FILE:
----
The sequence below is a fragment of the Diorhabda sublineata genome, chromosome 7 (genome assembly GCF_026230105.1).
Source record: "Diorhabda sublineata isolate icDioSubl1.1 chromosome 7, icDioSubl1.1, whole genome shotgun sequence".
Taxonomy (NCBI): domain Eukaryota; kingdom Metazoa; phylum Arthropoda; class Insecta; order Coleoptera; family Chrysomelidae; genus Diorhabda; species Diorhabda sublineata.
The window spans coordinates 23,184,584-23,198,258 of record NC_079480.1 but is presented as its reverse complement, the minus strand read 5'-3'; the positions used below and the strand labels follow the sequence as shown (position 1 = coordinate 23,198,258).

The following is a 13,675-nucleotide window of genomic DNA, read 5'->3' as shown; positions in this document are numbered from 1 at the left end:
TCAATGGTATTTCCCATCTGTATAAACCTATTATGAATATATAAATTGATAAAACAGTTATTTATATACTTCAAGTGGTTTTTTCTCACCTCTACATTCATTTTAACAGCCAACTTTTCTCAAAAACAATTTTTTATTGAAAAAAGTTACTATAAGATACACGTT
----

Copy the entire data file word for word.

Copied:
The sequence below is a fragment of the Diorhabda sublineata genome, chromosome 7 (genome assembly GCF_026230105.1).
Source record: "Diorhabda sublineata isolate icDioSubl1.1 chromosome 7, icDioSubl1.1, whole genome shotgun sequence".
Taxonomy (NCBI): domain Eukaryota; kingdom Metazoa; phylum Arthropoda; class Insecta; order Coleoptera; family Chrysomelidae; genus Diorhabda; species Diorhabda sublineata.
The window spans coordinates 23,184,584-23,198,258 of record NC_079480.1 but is presented as its reverse complement, the minus strand read 5'-3'; the positions used below and the strand labels follow the sequence as shown (position 1 = coordinate 23,198,258).

The following is a 13,675-nucleotide window of genomic DNA, read 5'->3' as shown; positions in this document are numbered from 1 at the left end:
TCAATGGTATTTCCCATCTGTATAAACCTATTATGAATATATAAATTGATAAAACAGTTATTTATATACTTCAAGTGGTTTTTTCTCACCTCTACATTCATTTTAACAGCCAACTTTTCTCAAAAACAATTTTTTATTGAAAAAAGTTACTATAAGATACACGTT